Wanted: Mossad agents


Does your dream job involve flying drones? Infiltrating barricaded facilities? Targeting suspects recognized via security cameras? Telling all your friends you work in marketing?

Then maybe the Mossad is for you. Israel’s top-secret overseas intelligence agency just put out a flashy recruitment video that looks like it was taken from a “Mission: Impossible” video game. The bizarre clip goes from an image of a satellite over Earth to a woman helping her son fly a remote-controlled airplane and then to a man drinking coffee.

From there, we see more images of drones, people checking their smartphones, breaking into server rooms and office buildings, walking across roofs, looking at infrared images, wearing suits. You get the idea.

Throughout, a woman and a man say things like “My job isn’t exactly nine-to-five,” “Life is what you make of it” and “All my friends think I’m in marketing.” Sometimes, the two supposed agents speak in unison and sound like a robot.

The video leads a website launched to recruit Israel’s best and brightest to the Mossad. The site is also available in English, French, Russian, Arabic and (of course) Farsi.

A form that seems oddly like a BuzzFeed quiz asks which qualities best describe you (sociable? highly self-confident? fond of routine?), how you prefer to spend leisure time and the like. It puts the image of a fingerprint on the answers you choose. Answer some questions about work, education and travel records, fill out some security questionnaires and a medical history, and — Mazel tov! You’ve applied to be a Mossad agent.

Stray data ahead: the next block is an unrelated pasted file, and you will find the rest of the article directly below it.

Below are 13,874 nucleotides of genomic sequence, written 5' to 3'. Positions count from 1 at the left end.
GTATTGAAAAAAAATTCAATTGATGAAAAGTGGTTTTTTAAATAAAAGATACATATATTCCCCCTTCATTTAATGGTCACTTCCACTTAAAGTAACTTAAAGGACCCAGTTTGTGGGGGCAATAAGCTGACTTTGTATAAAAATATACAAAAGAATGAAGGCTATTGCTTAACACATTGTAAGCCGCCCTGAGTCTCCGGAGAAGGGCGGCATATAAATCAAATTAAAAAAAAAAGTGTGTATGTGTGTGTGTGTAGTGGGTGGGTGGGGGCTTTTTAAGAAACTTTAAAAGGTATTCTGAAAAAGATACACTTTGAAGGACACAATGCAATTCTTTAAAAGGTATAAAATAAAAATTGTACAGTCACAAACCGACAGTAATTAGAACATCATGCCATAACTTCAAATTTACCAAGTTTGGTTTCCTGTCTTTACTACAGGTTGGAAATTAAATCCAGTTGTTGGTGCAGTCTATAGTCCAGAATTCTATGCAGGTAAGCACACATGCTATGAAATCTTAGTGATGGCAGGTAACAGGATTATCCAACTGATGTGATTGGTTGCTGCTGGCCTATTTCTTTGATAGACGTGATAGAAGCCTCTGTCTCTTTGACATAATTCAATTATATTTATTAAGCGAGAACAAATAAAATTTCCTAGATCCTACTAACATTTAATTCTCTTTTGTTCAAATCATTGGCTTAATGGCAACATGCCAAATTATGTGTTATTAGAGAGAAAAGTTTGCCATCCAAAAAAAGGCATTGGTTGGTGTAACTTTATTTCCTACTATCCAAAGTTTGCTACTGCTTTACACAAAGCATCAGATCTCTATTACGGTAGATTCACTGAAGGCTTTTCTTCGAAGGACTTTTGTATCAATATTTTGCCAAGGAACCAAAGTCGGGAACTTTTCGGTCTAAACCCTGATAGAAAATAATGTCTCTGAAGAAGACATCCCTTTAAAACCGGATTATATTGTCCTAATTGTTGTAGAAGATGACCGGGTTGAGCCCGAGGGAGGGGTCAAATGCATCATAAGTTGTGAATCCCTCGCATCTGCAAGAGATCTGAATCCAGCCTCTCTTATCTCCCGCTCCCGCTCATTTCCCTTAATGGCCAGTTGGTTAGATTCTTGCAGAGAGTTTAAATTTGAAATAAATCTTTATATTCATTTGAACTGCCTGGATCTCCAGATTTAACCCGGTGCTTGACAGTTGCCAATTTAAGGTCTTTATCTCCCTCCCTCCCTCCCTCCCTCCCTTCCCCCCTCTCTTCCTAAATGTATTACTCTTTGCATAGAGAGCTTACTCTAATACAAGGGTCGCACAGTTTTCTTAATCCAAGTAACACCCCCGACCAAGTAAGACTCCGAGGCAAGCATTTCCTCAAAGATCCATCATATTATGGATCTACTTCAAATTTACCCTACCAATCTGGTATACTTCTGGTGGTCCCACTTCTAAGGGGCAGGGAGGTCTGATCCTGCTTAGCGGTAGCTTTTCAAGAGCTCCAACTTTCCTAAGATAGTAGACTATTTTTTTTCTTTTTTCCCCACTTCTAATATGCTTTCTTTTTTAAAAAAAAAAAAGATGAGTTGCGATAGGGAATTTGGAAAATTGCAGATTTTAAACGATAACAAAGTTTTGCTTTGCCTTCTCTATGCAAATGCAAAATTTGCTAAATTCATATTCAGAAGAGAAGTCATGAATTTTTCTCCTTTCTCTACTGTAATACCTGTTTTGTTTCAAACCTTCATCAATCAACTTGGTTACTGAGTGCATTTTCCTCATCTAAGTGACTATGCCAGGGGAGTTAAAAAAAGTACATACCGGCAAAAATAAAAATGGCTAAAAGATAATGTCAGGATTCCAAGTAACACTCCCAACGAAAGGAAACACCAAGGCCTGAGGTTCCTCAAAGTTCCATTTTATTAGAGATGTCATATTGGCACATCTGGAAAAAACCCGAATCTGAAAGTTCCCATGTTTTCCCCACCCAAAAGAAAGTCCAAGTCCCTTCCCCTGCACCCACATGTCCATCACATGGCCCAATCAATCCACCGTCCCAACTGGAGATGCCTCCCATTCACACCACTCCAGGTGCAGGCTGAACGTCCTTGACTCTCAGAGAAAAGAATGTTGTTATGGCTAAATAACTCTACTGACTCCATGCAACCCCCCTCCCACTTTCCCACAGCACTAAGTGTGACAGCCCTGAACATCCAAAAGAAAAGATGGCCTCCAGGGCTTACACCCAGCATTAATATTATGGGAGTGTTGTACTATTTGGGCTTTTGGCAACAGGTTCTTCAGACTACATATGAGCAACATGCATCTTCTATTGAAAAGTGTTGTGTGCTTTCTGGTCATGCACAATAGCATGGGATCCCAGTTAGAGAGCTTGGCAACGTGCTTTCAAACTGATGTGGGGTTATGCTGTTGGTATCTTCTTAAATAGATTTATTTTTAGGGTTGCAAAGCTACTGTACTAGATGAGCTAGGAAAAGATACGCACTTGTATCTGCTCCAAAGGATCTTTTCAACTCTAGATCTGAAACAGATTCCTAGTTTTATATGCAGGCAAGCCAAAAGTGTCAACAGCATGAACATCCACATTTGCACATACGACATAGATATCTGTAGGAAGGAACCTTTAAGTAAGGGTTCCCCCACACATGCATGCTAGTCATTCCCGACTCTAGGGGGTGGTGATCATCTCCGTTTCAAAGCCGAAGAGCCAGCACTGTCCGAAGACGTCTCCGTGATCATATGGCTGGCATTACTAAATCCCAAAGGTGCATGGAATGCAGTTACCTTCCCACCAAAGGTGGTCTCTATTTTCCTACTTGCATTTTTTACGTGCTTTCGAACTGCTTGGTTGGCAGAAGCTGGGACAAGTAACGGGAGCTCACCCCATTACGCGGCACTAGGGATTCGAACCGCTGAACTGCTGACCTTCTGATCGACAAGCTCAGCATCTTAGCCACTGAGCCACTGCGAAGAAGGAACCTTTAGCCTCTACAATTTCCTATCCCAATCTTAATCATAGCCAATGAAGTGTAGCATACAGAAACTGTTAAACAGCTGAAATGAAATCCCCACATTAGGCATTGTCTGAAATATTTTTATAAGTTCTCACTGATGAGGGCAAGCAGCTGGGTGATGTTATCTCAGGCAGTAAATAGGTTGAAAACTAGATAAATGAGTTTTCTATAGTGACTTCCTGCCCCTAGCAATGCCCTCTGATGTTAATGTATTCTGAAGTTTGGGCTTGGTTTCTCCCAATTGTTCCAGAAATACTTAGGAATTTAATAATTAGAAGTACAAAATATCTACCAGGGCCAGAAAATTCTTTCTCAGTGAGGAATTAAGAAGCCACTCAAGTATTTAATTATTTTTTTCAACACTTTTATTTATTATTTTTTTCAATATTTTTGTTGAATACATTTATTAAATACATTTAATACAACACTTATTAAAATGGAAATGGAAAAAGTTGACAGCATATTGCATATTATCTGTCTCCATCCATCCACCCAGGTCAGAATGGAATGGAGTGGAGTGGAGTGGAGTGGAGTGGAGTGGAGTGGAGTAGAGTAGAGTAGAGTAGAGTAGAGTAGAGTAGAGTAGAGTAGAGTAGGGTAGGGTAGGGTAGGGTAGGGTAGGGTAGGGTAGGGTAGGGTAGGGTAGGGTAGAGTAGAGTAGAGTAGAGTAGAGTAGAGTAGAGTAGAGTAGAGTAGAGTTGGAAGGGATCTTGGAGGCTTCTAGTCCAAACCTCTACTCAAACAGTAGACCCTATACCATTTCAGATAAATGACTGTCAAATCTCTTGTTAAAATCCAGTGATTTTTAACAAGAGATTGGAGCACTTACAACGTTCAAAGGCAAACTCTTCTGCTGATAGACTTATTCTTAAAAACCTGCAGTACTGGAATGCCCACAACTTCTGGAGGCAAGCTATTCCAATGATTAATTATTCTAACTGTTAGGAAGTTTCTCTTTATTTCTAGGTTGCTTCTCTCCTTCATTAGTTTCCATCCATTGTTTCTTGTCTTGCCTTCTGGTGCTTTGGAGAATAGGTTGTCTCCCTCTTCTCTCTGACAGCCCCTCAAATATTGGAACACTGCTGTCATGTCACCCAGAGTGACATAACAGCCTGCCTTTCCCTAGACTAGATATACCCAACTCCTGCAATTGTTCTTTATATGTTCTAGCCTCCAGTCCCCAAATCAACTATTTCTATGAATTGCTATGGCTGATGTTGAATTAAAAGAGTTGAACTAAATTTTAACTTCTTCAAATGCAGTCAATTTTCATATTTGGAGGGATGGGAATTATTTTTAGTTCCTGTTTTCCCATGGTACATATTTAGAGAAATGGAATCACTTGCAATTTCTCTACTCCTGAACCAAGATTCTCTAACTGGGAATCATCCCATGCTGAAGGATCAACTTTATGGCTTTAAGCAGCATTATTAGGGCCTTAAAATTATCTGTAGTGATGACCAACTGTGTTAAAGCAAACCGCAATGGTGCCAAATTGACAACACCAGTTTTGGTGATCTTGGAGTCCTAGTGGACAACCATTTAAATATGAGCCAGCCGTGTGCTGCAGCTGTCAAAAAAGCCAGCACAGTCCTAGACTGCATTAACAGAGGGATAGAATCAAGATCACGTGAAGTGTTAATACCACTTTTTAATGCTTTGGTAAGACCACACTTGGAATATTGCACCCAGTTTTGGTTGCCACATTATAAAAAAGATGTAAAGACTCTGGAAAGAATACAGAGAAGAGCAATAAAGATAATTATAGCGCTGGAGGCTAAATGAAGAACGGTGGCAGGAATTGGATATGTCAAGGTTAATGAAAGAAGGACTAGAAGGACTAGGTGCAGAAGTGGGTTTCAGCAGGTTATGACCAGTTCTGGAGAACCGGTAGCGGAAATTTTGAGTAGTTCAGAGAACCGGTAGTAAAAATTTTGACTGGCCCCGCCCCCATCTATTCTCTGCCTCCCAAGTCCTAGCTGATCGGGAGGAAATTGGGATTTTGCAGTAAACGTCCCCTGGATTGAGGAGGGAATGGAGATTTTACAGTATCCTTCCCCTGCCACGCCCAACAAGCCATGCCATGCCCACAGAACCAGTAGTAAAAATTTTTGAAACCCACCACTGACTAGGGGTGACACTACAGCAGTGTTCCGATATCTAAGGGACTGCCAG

The sleek site and special effects-laden video are part of a change the Mossad has gone through since its early days, when its director was identified by only an initial and the agency clandestinely sought out specific recruits.

The first open recruiting campaigns began more than a decade ago, and now the Mossad is upping its game — perhaps to compete with the start-up ecosystem that’s poaching Israel’s prize minds. In that vein, the video may be aiming to show that a life of secret missions is more enticing than days spent in front of a laptop at a Tel Aviv cafe. Though either way, it seems, you’ll get to drink coffee.

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